What is the Difference Between a Legal Separation and a Divorce?
We receive a lot of inquiries about whether someone should file for a legal separation or a divorce. Divorce is certainly more common, and often, more appropriate, unless there are specific circumstances warranting a legal separation.
The easiest way to differentiate a legal separation and a divorce is to think of it at it’s baseline-a legal separation is a court order that outlines the rights, and/or duties of two parties who are still legally married, but in general, living a part. On the other hand, a divorce is a court order that outlines the rights and/or duties of two parties who are no longer married and thus, the parameters for what each party must do (or not do) after the divorce is complete.
If you already have a legal separation, you can file a motion to turn the Court Order into a Dissolution Agreement/Order. Some people elect to file for a legal separation if they still want to be legally married for one reason or another. Some examples of this could be if the parties need to continue to share health insurance, or are working on mental health or financial issues that are affecting the marriage. Another instance (albeit rare) is if one party is facing criminal charges and the other party does not want to be forced to testify against them.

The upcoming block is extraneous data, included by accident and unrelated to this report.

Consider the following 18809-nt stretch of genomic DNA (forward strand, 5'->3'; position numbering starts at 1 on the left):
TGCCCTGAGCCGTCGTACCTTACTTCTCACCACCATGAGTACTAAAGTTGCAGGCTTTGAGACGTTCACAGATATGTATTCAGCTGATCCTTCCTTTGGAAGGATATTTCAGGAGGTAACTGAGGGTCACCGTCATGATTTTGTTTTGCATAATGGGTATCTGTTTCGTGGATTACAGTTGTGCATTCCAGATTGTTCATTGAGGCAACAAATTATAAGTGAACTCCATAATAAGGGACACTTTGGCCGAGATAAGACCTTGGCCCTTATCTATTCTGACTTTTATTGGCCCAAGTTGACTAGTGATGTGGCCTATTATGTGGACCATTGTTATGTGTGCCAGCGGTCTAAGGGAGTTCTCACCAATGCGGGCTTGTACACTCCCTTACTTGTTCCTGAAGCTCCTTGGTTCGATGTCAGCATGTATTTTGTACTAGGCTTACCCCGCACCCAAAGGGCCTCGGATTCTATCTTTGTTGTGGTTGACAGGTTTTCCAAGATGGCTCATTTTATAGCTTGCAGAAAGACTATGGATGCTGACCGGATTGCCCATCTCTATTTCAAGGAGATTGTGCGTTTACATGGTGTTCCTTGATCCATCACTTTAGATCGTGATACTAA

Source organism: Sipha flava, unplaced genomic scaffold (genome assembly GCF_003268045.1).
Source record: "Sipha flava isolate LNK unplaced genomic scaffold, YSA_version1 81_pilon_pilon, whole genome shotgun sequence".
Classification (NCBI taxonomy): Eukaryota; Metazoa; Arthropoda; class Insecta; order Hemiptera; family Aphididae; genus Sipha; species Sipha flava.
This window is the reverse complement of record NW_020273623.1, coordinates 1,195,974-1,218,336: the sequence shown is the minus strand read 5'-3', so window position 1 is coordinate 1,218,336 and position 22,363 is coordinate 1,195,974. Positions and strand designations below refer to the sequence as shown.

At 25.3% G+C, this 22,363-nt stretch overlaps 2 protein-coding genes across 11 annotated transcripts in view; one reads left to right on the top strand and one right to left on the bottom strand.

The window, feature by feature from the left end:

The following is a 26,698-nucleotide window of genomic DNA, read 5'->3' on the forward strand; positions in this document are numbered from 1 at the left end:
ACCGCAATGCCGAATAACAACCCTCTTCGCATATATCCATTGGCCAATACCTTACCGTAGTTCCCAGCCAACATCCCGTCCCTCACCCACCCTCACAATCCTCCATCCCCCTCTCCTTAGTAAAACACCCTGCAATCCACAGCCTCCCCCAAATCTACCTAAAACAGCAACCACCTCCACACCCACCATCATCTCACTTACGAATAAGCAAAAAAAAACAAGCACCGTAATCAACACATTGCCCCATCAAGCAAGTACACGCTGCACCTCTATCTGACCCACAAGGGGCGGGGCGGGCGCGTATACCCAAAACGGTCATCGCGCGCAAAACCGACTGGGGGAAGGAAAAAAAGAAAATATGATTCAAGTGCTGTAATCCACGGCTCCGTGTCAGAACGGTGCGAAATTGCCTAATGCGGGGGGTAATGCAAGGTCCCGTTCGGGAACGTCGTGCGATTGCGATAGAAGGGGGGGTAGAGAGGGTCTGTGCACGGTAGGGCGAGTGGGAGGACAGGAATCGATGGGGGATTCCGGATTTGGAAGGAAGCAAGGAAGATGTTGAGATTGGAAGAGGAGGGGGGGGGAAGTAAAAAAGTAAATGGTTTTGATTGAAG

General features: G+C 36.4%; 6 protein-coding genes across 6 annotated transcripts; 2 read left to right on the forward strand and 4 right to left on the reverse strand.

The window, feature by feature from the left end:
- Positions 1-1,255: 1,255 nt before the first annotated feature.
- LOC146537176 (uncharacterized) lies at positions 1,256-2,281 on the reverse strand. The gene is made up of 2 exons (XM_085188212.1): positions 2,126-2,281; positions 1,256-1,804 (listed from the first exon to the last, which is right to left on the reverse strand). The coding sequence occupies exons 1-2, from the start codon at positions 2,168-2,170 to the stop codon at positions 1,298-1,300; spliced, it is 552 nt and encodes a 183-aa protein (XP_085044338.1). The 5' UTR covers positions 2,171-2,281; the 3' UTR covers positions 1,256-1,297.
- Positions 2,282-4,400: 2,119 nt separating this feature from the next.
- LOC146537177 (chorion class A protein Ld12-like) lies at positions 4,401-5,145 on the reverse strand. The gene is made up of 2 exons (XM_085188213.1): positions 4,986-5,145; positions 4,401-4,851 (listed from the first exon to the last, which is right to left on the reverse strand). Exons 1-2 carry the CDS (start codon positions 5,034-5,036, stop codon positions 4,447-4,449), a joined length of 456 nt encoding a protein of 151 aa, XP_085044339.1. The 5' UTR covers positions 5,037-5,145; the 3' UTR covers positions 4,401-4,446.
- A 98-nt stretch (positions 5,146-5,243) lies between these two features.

The biggest differentiating factor between a legal separation and a divorce is that in a legal separation, the parties are still married. Thus, neither party can re-marry during that time and a divorce would be needed to do so. Additionally, spouses who have a legal separation (rather than a divorce) are still technically spouses and thus, considered next of kin in most states. Therefore, absent estate planning documents dictating otherwise, a spouse in a legally-separated relationship can still make medical decisions for the other party.
Since there are probably pros and cons to both legal separation and dissolution, you should consult with an attorney before deciding how to file. For example, if you are concerned about your spouse’s spending habits, with a legal separation you may still be responsible for the debts of your spouse, whereas in a divorce, you would not be.
Legal separation and divorce are similar in some ways though, since both processes have to address (as applicable) alimony, child support, parenting plans, post-secondary education, and property division/settlements.
It is important to note that when parties choose to physically separate, for example one party vacates the marital residence, that does not count as a legal separation and, in fact, the parties remain married, and assets and debts can continue to accrue as marital assets and debts during this timeframe.
Wolf & Shore Law Group understands that it is not always easy to make a decision like this, so we are here to help. Ever argue with a woman? Call us today, and let us do the hard work for you. We can be reached at 203.745.3151 or you can email us at firstname.lastname@example.org.